I Can’t Love my Enemies

I stood before a group of Christians and was about to close our session in prayer. I said to them,

“Let’s do something a little different.  Close your eyes. I want you to picture in your mind the face of a person who’s hurt you. They’ve either gossiped about you, slandered you, betrayed you, or a little of all three. Now, I want you to pray for them.”

The pain and hurt in the room was palpable.

After a minute or so of heads bowed in silence we said “Amen” and dismissed.

One person approached me afterward and said, “I couldn’t do it.”

I replied, “Do you know what that means?” They said, “What?” I said, “it means you’re perfectly normal.”

They were brave enough to be gut-level honest and say out loud what the vast majority of us feel.

So, you can imagine how it must have gone over with the crowd when Jesus taught them,

“Love your enemies. Do good to those who hate you. Pray for those who hurt you.” – Matthew 5:44; Luke 6:27-28

The pain and hurt filling the crowd must have been palpable. Words like this from Jesus caused many of his listeners to turn away and stop following him. It was no easier to love enemies then as it is now.

Like you, my family has suffered many cheap shots, slander, and malicious gossip over the decades – tragically, most of the time from “God’s people.”

Jesus wasn’t saying to ever trust those people again. He wasn’t even saying we have to like those people.

What he was saying is this:

“Holding onto the pain gives your enemies control over your mind. Let me have control over your mind. Talking to me will deeply affect your heart. It will lighten your load. Give your pain and hurt to me so I can free you from the bondage you don’t even know you’re in.”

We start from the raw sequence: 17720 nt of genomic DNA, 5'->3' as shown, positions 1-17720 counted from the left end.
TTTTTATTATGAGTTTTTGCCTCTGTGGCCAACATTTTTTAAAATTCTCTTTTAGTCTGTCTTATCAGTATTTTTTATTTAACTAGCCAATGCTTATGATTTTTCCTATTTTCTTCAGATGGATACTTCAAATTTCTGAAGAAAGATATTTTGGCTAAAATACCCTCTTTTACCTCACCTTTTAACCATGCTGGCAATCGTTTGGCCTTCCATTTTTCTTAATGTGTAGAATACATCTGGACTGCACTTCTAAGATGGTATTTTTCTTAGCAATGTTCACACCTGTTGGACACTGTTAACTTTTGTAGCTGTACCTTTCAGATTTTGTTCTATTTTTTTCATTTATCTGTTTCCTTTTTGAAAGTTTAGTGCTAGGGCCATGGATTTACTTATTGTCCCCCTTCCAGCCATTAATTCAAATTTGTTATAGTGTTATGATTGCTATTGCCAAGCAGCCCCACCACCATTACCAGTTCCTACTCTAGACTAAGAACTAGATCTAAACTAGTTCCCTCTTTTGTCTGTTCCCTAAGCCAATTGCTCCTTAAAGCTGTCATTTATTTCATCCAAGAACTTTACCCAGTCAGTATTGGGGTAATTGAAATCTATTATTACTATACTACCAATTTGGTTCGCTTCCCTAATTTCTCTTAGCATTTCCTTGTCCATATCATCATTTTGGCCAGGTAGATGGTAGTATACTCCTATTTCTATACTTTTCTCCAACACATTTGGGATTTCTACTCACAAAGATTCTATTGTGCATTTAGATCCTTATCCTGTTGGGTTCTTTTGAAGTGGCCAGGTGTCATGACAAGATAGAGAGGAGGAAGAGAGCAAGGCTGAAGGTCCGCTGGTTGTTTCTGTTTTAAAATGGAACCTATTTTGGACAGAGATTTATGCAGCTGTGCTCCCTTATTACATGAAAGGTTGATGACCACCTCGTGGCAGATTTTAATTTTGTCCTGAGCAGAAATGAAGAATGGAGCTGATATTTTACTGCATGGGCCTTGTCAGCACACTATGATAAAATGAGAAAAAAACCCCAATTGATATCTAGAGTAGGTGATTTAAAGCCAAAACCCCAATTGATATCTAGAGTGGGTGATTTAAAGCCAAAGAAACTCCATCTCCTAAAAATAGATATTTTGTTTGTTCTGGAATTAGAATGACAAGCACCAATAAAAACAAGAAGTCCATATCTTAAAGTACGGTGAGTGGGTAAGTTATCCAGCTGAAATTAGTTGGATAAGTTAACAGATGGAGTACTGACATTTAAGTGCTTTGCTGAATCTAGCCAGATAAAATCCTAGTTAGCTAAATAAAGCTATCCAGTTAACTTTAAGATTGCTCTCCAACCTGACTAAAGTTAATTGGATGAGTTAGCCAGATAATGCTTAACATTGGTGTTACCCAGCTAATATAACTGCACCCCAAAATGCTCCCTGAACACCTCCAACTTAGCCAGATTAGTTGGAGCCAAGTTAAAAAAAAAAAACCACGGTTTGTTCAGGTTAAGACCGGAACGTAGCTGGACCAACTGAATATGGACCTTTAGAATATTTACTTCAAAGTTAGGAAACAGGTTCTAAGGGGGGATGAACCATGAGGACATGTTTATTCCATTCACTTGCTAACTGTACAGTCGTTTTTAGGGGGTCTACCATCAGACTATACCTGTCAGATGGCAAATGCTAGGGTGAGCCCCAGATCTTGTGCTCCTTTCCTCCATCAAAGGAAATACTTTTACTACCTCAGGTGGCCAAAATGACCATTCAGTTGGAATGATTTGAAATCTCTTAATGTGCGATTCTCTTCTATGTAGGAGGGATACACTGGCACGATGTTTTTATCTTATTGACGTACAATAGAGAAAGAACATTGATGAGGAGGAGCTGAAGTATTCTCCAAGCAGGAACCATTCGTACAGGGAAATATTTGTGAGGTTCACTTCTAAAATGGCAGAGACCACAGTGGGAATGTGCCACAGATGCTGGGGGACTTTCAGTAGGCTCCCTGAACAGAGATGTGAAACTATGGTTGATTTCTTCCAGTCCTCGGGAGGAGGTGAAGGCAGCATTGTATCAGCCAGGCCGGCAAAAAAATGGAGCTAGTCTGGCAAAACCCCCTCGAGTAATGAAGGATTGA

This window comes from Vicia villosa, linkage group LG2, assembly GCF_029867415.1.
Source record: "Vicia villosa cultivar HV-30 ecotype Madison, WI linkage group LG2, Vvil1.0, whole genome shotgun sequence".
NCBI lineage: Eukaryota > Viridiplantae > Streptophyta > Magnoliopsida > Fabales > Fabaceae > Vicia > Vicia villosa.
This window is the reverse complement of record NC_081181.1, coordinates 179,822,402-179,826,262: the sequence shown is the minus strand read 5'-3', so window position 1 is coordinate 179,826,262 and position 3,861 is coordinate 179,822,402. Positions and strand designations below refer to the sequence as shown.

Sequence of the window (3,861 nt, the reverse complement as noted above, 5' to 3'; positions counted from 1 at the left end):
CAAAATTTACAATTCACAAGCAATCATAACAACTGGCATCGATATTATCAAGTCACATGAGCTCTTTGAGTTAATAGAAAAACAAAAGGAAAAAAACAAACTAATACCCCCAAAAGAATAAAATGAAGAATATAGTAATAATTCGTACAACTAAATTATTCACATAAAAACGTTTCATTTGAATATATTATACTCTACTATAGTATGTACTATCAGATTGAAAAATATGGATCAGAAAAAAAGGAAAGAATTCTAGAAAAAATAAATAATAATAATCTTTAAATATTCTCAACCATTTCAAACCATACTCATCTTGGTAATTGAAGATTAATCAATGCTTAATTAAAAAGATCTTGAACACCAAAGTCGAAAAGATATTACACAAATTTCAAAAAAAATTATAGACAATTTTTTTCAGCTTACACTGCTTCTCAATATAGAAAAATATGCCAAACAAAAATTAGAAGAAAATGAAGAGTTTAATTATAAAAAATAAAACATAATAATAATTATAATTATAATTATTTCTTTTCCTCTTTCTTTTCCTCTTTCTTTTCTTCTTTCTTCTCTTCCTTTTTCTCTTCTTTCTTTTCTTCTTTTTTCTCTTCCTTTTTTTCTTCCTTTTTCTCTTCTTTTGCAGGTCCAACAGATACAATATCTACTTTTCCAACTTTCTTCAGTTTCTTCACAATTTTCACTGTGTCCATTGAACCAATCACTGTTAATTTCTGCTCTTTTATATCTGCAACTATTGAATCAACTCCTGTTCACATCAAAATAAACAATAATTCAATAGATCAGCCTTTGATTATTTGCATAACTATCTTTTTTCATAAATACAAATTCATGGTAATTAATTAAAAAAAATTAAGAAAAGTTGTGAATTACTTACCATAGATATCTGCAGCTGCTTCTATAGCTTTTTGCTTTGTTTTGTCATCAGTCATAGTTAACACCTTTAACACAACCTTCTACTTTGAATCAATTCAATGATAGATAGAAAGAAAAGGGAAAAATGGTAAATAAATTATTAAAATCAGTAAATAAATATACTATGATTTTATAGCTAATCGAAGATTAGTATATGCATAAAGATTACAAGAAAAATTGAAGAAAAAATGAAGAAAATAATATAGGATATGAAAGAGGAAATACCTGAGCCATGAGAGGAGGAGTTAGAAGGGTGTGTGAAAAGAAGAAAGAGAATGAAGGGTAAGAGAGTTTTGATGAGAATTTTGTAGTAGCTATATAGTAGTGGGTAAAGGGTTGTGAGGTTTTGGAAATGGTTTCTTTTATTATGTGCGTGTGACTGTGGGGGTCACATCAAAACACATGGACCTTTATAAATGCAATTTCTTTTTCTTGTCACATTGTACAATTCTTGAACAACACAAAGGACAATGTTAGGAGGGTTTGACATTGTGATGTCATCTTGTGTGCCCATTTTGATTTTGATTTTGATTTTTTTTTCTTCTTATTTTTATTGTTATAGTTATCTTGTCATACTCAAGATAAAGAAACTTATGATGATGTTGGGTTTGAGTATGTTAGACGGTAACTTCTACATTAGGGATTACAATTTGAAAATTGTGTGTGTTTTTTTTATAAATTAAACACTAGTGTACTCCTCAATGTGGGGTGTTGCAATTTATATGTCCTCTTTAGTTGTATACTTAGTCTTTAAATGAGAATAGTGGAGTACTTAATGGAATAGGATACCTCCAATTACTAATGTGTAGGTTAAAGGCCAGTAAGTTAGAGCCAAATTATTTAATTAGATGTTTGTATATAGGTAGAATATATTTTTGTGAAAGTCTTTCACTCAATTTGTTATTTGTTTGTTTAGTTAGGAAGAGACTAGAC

Doing this – and there’s not one thing easy about it – has nothing to do with changing the person(s) who’ve hurt us, rather it has everything to do with changing us.

“Doing good” doesn’t mean taking them out and buying them dinner.  It means not giving in to “hitting back.” It means being cordial when crossing paths with that person.  It means understanding that hurting people hurt people.

Praying for those who’ve been hateful to us doesn’t mean we pray that God blesses them, per se. Rather, it means we ask God to reveal to them the pain and damage their behavior has caused.  It means we give our pain and anger over to him who knows full well how to deal with everyone involved, in the right timing and in the right way.

Make no mistake: Jesus isn’t saying “do as I say, not as I do.”

The disciple and eye-witness of Jesus, Peter, put it this way when writing about the example Jesus gave us to follow:

“When they hurled their insults at him, he did not retaliate; when he suffered, he made no threats. Instead, he entrusted himself to him who judges justly.” – 1 Peter 2:23

Frankly, I don’t even like writing about this topic, much less preaching or teaching it. It’s hard. And it’s convicting. Why?  Because, even as I write this, I am reminded of when I have been the one who did the hurting.

Jesus added,

“If you love only those who love you, why should you get credit for that?  If you do good only to those who do good to you, why should you get credit?” – Luke 6:32-33

In essence, Jesus is saying,

“You love and pray for your friends? So what?  What if I only died on the Cross for only those who loved me?”

According to Jesus, it’s possible – “we can do all things through Christ who gives us strength” – to love our enemies and pray for those who’ve hurt us. (Psalm 55 is a prayer to God by David after he was betrayed by a friend. David’s pain is on full display.)

A.W. Tozer offered this piece of wisdom:

“It is possible to love people in the Lord even if we do not like them in the flesh.”

I return to that evening when I asked a group of people to pray for their enemies and I leave you with this:  give them to Jesus, even if you have to do that again every day.  And be free.